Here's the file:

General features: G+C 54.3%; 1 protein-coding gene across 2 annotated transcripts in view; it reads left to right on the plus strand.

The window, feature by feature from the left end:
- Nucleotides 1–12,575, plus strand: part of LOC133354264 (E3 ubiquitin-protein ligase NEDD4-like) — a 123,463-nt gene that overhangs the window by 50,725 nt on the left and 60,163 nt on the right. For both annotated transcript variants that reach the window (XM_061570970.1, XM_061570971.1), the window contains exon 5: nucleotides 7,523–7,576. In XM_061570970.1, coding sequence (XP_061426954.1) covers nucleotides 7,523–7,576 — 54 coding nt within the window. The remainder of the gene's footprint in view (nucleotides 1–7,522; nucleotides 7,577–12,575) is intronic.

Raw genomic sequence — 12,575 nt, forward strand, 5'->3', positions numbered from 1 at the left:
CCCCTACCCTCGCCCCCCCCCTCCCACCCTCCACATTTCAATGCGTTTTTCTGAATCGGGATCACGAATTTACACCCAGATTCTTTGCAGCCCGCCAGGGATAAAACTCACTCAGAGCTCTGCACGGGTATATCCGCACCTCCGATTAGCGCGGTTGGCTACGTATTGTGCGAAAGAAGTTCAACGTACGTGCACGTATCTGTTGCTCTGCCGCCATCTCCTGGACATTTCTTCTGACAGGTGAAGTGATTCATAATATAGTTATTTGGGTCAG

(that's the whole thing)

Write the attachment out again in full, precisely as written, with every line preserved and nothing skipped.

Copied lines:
General features: G+C 54.3%; 1 protein-coding gene across 2 annotated transcripts in view; it reads left to right on the plus strand.

The window, feature by feature from the left end:
- Nucleotides 1–12,575, plus strand: part of LOC133354264 (E3 ubiquitin-protein ligase NEDD4-like) — a 123,463-nt gene that overhangs the window by 50,725 nt on the left and 60,163 nt on the right. For both annotated transcript variants that reach the window (XM_061570970.1, XM_061570971.1), the window contains exon 5: nucleotides 7,523–7,576. In XM_061570970.1, coding sequence (XP_061426954.1) covers nucleotides 7,523–7,576 — 54 coding nt within the window. The remainder of the gene's footprint in view (nucleotides 1–7,522; nucleotides 7,577–12,575) is intronic.

Raw genomic sequence — 12,575 nt, forward strand, 5'->3', positions numbered from 1 at the left:
CCCCTACCCTCGCCCCCCCCCTCCCACCCTCCACATTTCAATGCGTTTTTCTGAATCGGGATCACGAATTTACACCCAGATTCTTTGCAGCCCGCCAGGGATAAAACTCACTCAGAGCTCTGCACGGGTATATCCGCACCTCCGATTAGCGCGGTTGGCTACGTATTGTGCGAAAGAAGTTCAACGTACGTGCACGTATCTGTTGCTCTGCCGCCATCTCCTGGACATTTCTTCTGACAGGTGAAGTGATTCATAATATAGTTATTTGGGTCAG